The average user may rely on Google simply to find videos of cats or the best possible deal on their latest gadget, but the technology giant's eyes have moved in a less frivolous direction.
Without fanfare, the company has been quietly using its vast search capabilities to track and trace a less tasteful topic: criminal activity.
Google Ideas, the think tank of the technology giant, has been quietly working with the Council on Foreign Relations and other relevant organizations over the past several months. The aim? To combat drug cartels, money launderers and human traffickers who run their operations through digital networks.
Over the next few days, officials from Google and groups that specialize in fighting this illicit activity will be meeting in Westlake Village, Calif., to develop strategies combining criminal expertise and technology to fight crime globally.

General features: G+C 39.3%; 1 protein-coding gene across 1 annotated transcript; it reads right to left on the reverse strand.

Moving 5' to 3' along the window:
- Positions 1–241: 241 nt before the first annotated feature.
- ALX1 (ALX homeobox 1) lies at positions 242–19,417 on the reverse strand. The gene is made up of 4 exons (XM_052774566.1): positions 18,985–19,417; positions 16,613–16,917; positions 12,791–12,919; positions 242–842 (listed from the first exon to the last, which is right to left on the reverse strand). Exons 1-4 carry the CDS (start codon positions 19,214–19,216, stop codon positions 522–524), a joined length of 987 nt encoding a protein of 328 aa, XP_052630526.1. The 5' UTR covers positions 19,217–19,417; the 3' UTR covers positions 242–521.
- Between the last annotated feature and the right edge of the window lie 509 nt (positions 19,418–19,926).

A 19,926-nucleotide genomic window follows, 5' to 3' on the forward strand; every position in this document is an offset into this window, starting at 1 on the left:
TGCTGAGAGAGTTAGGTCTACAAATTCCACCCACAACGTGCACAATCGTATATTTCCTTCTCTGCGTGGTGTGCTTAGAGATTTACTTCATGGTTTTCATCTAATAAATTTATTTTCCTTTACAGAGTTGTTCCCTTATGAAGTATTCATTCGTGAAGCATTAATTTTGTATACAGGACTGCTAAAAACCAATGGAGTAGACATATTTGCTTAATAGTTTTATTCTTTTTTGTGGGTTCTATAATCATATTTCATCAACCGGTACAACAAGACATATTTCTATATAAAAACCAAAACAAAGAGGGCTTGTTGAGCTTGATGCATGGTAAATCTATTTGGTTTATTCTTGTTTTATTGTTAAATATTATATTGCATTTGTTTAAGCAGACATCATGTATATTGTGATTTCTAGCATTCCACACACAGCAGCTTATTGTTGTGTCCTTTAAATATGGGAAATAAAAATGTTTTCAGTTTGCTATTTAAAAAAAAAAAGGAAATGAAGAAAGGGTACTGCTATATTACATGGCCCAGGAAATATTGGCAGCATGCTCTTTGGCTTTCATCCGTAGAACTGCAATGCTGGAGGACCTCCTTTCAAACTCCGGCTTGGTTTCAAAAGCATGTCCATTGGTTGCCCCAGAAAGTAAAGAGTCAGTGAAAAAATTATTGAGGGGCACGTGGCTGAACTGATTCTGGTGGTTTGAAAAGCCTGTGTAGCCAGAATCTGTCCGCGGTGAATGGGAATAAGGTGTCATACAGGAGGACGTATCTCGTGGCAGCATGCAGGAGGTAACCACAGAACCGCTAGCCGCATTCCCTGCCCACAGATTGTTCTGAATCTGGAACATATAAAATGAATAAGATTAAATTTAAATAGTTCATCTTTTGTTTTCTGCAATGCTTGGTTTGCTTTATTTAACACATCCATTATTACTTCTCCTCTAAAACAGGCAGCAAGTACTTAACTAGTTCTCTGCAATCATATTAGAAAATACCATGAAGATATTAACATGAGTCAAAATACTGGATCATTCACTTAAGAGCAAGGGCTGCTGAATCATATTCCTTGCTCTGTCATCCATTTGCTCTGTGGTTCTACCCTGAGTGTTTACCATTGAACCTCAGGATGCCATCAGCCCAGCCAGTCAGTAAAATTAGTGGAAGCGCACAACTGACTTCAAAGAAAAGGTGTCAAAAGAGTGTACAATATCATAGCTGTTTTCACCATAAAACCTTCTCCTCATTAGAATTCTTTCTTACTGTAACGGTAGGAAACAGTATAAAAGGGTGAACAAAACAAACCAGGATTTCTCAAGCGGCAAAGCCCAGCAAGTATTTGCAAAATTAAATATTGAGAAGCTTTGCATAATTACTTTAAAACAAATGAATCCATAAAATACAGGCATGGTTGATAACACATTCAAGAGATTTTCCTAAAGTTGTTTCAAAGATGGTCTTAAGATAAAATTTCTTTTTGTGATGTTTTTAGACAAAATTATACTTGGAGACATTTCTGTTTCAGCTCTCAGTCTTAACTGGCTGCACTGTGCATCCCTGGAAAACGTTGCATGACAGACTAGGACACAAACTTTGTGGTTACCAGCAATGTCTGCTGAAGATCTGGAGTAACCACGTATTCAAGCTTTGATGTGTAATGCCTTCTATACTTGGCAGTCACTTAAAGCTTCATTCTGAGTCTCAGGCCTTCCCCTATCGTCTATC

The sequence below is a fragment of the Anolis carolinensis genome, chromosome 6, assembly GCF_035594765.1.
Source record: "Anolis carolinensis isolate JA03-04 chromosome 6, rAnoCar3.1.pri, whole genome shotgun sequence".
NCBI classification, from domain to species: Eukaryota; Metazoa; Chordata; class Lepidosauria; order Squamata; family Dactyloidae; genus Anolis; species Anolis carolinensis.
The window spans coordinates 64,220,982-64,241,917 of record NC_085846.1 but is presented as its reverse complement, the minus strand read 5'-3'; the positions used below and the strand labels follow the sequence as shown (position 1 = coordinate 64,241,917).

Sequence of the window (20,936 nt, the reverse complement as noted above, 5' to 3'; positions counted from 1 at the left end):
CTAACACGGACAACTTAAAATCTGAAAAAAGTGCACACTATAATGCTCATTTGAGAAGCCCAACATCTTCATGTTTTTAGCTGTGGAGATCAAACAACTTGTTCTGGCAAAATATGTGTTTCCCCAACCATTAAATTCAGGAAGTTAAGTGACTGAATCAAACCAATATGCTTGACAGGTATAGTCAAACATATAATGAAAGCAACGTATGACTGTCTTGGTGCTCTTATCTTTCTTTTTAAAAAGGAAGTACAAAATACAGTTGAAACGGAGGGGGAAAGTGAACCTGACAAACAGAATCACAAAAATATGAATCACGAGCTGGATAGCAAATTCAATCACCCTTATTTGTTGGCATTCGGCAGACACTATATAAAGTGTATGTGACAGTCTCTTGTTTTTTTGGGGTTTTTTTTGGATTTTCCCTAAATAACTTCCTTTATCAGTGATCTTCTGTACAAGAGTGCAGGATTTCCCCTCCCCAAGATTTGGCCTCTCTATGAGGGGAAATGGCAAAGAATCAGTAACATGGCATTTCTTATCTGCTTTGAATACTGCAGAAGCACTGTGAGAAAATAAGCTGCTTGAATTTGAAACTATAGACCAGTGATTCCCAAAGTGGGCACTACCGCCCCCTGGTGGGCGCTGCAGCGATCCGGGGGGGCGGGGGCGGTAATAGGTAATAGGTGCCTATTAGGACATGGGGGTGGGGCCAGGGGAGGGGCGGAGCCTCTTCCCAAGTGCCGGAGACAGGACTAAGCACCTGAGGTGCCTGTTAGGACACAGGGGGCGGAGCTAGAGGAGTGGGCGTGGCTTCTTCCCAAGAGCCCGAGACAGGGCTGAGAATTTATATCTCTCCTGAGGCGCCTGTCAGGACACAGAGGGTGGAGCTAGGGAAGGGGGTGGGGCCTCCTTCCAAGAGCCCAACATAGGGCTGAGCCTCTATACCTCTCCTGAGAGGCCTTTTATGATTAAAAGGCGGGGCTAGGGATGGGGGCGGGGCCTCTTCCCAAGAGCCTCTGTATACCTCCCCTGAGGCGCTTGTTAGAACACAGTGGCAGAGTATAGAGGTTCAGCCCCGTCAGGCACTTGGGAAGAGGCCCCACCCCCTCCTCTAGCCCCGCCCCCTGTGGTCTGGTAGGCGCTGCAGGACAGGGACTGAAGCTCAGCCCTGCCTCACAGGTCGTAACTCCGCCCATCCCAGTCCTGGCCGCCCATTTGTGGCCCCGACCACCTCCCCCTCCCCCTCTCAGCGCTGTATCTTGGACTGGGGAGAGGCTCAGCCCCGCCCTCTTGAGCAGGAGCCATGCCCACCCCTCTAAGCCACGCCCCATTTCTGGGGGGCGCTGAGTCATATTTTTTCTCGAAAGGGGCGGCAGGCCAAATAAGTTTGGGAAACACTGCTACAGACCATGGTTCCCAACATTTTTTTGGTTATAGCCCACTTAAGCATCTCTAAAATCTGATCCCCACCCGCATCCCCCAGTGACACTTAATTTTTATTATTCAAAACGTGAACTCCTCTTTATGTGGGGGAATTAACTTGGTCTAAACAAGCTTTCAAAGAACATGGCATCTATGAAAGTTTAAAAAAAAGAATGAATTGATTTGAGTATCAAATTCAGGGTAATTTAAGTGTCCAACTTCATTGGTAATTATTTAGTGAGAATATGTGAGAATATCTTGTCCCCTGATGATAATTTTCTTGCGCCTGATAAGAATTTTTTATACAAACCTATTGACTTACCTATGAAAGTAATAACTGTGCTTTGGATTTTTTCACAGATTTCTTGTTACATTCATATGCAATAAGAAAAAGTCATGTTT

"Google is in a great position to take these on," said Rani Hong, a survivor of child trafficking in India who is now a special adviser to the United Nations. "They're a powerful medium and they have great tools to solve this problem."
According to the Associated Press, dozens are expected to attend the summit. Attendees include assistant U.S. defense secretary Andrew Weber and Brian Dodd, director of the U.S. Drug Enforcement Administration's counter-terrorism and transnational crime efforts. Stewart Patrick, a senior fellow at the Council on Foreign Relations said:
"It might sound like a different path for Google, but technology companies today have a lot of powerful tools for bringing transparency to these illicit networks, to fight back against corruption and empower those who are trying to combat transnational crime."
This week's conference follows a similar summit last year in Dublin, which brought together former gang members to try and find solutions to ending violent extremism.